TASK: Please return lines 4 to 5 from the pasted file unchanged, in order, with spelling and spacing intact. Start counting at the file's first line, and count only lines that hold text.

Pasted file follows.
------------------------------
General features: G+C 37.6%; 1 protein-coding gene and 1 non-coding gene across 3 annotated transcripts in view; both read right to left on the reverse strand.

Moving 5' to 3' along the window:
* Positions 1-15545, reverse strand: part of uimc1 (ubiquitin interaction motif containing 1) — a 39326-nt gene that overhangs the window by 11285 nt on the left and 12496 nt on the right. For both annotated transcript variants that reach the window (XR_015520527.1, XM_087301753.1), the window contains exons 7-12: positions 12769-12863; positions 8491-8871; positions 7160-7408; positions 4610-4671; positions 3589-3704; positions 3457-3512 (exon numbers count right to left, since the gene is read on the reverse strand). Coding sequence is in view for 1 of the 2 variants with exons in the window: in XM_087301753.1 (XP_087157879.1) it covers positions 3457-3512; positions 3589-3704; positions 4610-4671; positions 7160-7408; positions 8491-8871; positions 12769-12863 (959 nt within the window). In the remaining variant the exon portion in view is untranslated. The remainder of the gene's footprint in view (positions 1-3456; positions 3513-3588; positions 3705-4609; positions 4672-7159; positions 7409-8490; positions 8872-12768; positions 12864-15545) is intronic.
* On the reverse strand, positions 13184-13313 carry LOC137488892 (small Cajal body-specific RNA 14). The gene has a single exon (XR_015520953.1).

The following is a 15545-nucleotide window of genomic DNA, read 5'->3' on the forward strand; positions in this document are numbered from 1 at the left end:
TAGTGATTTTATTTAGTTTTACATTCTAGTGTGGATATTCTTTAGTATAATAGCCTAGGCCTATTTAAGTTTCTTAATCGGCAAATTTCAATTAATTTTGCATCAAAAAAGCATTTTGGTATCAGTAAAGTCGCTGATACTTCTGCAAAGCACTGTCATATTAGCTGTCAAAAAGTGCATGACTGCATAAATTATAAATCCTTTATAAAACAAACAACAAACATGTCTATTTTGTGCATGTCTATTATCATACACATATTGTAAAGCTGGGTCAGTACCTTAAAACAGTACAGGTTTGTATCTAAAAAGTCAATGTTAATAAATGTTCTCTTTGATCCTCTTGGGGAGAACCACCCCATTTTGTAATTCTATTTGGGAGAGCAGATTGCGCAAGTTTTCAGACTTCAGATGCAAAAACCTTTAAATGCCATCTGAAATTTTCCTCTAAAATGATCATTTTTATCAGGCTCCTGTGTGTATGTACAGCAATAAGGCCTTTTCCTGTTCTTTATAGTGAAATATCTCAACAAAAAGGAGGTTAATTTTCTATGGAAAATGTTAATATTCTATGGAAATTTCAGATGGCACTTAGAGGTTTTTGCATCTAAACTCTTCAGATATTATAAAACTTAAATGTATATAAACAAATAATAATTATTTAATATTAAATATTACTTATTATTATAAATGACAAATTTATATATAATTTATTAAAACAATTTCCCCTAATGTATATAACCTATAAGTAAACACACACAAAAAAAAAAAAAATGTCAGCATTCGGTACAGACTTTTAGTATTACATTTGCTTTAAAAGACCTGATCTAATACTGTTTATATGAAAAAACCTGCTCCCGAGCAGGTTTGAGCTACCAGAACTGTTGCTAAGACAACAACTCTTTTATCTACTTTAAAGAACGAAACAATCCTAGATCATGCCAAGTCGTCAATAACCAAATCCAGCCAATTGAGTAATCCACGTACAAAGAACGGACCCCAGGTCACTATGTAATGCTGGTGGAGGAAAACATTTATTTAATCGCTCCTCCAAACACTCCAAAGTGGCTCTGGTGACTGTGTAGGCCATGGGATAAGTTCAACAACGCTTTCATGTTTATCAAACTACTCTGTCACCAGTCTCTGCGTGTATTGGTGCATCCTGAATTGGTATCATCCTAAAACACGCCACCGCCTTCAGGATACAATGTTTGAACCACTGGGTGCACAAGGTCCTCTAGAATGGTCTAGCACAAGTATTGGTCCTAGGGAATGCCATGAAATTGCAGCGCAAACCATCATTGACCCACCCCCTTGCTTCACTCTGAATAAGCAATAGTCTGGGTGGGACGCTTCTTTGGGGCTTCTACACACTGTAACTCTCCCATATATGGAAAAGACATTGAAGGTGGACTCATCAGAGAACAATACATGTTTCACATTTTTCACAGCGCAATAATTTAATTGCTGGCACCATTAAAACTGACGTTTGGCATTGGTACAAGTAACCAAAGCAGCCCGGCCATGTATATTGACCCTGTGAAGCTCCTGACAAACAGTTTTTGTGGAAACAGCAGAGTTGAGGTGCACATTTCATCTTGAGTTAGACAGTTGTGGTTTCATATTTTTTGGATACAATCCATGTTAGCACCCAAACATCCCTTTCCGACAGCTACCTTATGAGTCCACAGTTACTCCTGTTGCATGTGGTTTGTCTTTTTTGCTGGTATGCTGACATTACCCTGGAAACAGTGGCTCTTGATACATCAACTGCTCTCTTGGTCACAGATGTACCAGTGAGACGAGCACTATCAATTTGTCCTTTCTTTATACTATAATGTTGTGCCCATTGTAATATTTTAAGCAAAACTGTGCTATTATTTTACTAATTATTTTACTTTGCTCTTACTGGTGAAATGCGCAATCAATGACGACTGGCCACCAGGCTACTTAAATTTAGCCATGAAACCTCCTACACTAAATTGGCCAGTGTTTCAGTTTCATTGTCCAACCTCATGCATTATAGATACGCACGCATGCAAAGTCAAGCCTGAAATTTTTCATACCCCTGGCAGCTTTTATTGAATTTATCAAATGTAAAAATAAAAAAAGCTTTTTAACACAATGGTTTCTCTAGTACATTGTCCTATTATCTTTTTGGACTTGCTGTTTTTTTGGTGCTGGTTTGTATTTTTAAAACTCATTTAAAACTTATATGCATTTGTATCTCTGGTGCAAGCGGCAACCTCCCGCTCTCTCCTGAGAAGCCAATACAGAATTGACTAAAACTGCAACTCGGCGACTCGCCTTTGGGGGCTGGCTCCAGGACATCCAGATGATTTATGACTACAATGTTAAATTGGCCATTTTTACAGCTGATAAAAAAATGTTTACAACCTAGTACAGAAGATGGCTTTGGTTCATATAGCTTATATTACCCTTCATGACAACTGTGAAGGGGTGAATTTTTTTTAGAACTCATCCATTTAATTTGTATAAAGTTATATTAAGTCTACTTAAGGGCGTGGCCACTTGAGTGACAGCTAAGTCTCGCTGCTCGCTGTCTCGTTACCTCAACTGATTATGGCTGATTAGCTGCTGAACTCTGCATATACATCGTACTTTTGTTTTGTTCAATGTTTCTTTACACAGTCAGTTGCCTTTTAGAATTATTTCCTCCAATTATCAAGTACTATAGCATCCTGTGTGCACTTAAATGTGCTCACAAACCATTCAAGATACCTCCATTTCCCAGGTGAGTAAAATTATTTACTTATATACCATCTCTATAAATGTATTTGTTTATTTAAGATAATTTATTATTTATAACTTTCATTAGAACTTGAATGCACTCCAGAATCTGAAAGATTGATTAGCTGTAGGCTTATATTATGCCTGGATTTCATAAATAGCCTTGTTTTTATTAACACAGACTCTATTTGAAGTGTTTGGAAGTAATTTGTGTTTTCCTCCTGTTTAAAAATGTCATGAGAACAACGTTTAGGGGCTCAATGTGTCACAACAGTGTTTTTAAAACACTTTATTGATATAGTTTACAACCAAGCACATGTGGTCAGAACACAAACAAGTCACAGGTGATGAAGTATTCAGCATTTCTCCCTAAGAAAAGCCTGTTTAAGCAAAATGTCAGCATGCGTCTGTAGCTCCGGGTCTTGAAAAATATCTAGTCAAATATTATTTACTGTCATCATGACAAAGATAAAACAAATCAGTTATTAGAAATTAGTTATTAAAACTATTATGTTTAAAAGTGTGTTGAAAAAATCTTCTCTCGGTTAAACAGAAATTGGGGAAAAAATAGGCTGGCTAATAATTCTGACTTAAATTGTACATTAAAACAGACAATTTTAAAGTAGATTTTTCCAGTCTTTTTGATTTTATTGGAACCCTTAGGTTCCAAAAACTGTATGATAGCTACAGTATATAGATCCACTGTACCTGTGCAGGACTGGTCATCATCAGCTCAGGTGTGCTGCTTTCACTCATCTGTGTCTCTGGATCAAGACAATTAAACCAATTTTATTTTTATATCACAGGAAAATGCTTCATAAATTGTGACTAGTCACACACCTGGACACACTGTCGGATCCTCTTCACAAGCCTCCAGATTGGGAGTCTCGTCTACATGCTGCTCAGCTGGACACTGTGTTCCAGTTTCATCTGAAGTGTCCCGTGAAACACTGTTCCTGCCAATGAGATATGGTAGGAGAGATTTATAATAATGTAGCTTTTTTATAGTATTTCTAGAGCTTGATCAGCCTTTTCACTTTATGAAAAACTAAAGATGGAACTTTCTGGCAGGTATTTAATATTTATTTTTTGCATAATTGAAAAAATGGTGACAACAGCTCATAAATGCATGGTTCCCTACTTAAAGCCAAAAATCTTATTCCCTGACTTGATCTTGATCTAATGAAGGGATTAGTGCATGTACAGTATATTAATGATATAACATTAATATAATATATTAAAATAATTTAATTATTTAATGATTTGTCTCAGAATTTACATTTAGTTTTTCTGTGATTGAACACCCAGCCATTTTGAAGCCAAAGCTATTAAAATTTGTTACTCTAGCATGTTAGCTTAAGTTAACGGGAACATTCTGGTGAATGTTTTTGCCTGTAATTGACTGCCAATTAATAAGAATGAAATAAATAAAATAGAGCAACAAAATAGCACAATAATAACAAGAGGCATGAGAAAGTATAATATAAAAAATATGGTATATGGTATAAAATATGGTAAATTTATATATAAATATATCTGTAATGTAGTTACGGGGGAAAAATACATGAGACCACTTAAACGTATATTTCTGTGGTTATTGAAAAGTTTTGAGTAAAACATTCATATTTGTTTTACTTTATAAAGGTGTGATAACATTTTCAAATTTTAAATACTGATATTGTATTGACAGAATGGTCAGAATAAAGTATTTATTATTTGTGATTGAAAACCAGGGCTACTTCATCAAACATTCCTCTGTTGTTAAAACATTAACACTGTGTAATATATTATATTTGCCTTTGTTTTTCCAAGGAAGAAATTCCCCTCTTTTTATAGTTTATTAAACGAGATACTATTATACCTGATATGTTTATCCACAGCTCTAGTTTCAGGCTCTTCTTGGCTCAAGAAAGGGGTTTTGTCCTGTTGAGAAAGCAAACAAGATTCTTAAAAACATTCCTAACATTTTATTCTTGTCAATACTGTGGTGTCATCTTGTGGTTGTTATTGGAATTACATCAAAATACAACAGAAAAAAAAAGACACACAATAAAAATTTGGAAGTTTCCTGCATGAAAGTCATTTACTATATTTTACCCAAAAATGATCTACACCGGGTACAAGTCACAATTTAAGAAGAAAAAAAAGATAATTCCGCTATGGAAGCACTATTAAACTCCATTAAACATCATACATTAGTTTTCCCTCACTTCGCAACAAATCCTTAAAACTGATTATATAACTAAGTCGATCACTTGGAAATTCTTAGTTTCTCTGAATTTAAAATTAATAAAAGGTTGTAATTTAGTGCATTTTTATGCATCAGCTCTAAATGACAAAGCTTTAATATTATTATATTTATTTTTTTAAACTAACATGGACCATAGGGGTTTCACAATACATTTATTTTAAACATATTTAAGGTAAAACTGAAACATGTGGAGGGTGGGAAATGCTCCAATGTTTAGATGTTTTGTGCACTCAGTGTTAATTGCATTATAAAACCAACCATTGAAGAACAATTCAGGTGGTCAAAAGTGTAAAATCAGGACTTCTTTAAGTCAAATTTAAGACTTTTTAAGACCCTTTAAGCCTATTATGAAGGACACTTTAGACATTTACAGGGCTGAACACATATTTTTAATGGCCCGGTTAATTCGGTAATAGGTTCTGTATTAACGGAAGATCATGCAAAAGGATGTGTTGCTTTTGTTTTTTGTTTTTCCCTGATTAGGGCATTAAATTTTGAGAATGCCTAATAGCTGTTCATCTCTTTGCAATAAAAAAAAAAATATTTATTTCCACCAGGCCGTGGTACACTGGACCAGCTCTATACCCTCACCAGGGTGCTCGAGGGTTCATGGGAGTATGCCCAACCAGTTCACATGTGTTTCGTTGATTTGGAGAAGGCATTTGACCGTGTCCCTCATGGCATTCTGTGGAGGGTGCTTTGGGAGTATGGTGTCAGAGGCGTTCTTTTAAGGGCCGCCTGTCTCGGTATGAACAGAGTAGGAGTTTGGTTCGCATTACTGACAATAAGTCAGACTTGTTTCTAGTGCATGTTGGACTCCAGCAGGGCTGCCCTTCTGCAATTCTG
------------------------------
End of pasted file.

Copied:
* On the reverse strand, positions 13184-13313 carry LOC137488892 (small Cajal body-specific RNA 14). The gene has a single exon (XR_015520953.1).

The following is a 15545-nucleotide window of genomic DNA, read 5'->3' on the forward strand; positions in this document are numbered from 1 at the left end: